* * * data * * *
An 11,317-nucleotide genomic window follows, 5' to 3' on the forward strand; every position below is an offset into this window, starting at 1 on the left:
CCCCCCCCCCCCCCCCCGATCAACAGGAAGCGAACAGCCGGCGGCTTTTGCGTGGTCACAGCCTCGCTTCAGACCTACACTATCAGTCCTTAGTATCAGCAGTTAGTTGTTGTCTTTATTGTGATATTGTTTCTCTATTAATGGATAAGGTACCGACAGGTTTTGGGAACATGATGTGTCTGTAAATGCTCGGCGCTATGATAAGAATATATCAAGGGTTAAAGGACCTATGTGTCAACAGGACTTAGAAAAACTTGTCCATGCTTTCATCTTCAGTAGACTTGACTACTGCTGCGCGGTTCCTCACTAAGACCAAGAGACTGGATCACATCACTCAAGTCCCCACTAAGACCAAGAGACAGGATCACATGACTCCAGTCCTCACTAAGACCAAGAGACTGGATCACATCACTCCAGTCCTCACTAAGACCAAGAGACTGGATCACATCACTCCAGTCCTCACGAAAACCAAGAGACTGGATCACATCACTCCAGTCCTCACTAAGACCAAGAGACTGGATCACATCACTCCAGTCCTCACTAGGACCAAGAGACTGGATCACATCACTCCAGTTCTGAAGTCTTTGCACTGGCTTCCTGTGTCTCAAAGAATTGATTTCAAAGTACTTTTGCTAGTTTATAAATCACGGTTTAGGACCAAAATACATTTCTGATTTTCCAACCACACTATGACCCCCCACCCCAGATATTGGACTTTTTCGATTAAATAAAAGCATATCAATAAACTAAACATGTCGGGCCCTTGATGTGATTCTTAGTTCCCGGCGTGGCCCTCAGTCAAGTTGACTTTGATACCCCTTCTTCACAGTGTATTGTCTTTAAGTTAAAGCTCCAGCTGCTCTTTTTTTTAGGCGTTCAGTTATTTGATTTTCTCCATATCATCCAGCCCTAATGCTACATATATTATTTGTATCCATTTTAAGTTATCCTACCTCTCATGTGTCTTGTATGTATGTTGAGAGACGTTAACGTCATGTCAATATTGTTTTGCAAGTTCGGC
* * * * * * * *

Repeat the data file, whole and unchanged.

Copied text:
An 11,317-nucleotide genomic window follows, 5' to 3' on the forward strand; every position below is an offset into this window, starting at 1 on the left:
CCCCCCCCCCCCCCCCCGATCAACAGGAAGCGAACAGCCGGCGGCTTTTGCGTGGTCACAGCCTCGCTTCAGACCTACACTATCAGTCCTTAGTATCAGCAGTTAGTTGTTGTCTTTATTGTGATATTGTTTCTCTATTAATGGATAAGGTACCGACAGGTTTTGGGAACATGATGTGTCTGTAAATGCTCGGCGCTATGATAAGAATATATCAAGGGTTAAAGGACCTATGTGTCAACAGGACTTAGAAAAACTTGTCCATGCTTTCATCTTCAGTAGACTTGACTACTGCTGCGCGGTTCCTCACTAAGACCAAGAGACTGGATCACATCACTCAAGTCCCCACTAAGACCAAGAGACAGGATCACATGACTCCAGTCCTCACTAAGACCAAGAGACTGGATCACATCACTCCAGTCCTCACTAAGACCAAGAGACTGGATCACATCACTCCAGTCCTCACGAAAACCAAGAGACTGGATCACATCACTCCAGTCCTCACTAAGACCAAGAGACTGGATCACATCACTCCAGTCCTCACTAGGACCAAGAGACTGGATCACATCACTCCAGTTCTGAAGTCTTTGCACTGGCTTCCTGTGTCTCAAAGAATTGATTTCAAAGTACTTTTGCTAGTTTATAAATCACGGTTTAGGACCAAAATACATTTCTGATTTTCCAACCACACTATGACCCCCCACCCCAGATATTGGACTTTTTCGATTAAATAAAAGCATATCAATAAACTAAACATGTCGGGCCCTTGATGTGATTCTTAGTTCCCGGCGTGGCCCTCAGTCAAGTTGACTTTGATACCCCTTCTTCACAGTGTATTGTCTTTAAGTTAAAGCTCCAGCTGCTCTTTTTTTTAGGCGTTCAGTTATTTGATTTTCTCCATATCATCCAGCCCTAATGCTACATATATTATTTGTATCCATTTTAAGTTATCCTACCTCTCATGTGTCTTGTATGTATGTTGAGAGACGTTAACGTCATGTCAATATTGTTTTGCAAGTTCGGC